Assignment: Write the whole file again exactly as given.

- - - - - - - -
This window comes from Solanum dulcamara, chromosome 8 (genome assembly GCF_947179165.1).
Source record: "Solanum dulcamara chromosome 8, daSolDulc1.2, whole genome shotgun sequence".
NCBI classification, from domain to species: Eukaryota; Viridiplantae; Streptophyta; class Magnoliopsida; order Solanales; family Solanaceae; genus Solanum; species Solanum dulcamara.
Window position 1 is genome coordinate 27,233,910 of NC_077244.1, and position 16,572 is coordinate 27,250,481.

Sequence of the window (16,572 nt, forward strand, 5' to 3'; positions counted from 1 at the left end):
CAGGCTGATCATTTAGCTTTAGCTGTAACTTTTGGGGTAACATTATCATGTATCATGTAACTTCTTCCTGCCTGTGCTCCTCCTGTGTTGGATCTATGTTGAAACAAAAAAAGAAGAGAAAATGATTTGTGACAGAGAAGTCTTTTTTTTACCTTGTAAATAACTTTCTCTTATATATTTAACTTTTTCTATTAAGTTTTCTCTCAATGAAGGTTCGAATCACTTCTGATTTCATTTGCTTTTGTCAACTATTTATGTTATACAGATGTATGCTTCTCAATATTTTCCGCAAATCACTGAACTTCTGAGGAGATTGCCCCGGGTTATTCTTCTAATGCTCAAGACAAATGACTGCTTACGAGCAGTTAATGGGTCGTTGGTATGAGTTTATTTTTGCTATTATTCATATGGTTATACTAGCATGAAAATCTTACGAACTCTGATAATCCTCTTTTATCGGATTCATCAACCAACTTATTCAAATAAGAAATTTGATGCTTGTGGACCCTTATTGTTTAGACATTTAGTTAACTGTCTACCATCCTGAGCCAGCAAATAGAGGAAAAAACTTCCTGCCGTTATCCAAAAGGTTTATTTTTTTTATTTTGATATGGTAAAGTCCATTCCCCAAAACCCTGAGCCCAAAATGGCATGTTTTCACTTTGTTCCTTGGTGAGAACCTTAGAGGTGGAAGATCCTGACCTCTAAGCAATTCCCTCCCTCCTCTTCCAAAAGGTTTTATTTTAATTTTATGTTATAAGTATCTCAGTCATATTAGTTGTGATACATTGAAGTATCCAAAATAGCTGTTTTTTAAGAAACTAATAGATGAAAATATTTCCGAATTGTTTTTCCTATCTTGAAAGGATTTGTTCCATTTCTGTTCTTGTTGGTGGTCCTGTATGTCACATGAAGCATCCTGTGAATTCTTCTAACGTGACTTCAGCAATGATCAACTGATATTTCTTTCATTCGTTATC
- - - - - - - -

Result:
This window comes from Solanum dulcamara, chromosome 8 (genome assembly GCF_947179165.1).
Source record: "Solanum dulcamara chromosome 8, daSolDulc1.2, whole genome shotgun sequence".
NCBI classification, from domain to species: Eukaryota; Viridiplantae; Streptophyta; class Magnoliopsida; order Solanales; family Solanaceae; genus Solanum; species Solanum dulcamara.
Window position 1 is genome coordinate 27,233,910 of NC_077244.1, and position 16,572 is coordinate 27,250,481.

Sequence of the window (16,572 nt, forward strand, 5' to 3'; positions counted from 1 at the left end):
CAGGCTGATCATTTAGCTTTAGCTGTAACTTTTGGGGTAACATTATCATGTATCATGTAACTTCTTCCTGCCTGTGCTCCTCCTGTGTTGGATCTATGTTGAAACAAAAAAAGAAGAGAAAATGATTTGTGACAGAGAAGTCTTTTTTTTACCTTGTAAATAACTTTCTCTTATATATTTAACTTTTTCTATTAAGTTTTCTCTCAATGAAGGTTCGAATCACTTCTGATTTCATTTGCTTTTGTCAACTATTTATGTTATACAGATGTATGCTTCTCAATATTTTCCGCAAATCACTGAACTTCTGAGGAGATTGCCCCGGGTTATTCTTCTAATGCTCAAGACAAATGACTGCTTACGAGCAGTTAATGGGTCGTTGGTATGAGTTTATTTTTGCTATTATTCATATGGTTATACTAGCATGAAAATCTTACGAACTCTGATAATCCTCTTTTATCGGATTCATCAACCAACTTATTCAAATAAGAAATTTGATGCTTGTGGACCCTTATTGTTTAGACATTTAGTTAACTGTCTACCATCCTGAGCCAGCAAATAGAGGAAAAAACTTCCTGCCGTTATCCAAAAGGTTTATTTTTTTTATTTTGATATGGTAAAGTCCATTCCCCAAAACCCTGAGCCCAAAATGGCATGTTTTCACTTTGTTCCTTGGTGAGAACCTTAGAGGTGGAAGATCCTGACCTCTAAGCAATTCCCTCCCTCCTCTTCCAAAAGGTTTTATTTTAATTTTATGTTATAAGTATCTCAGTCATATTAGTTGTGATACATTGAAGTATCCAAAATAGCTGTTTTTTAAGAAACTAATAGATGAAAATATTTCCGAATTGTTTTTCCTATCTTGAAAGGATTTGTTCCATTTCTGTTCTTGTTGGTGGTCCTGTATGTCACATGAAGCATCCTGTGAATTCTTCTAACGTGACTTCAGCAATGATCAACTGATATTTCTTTCATTCGTTATC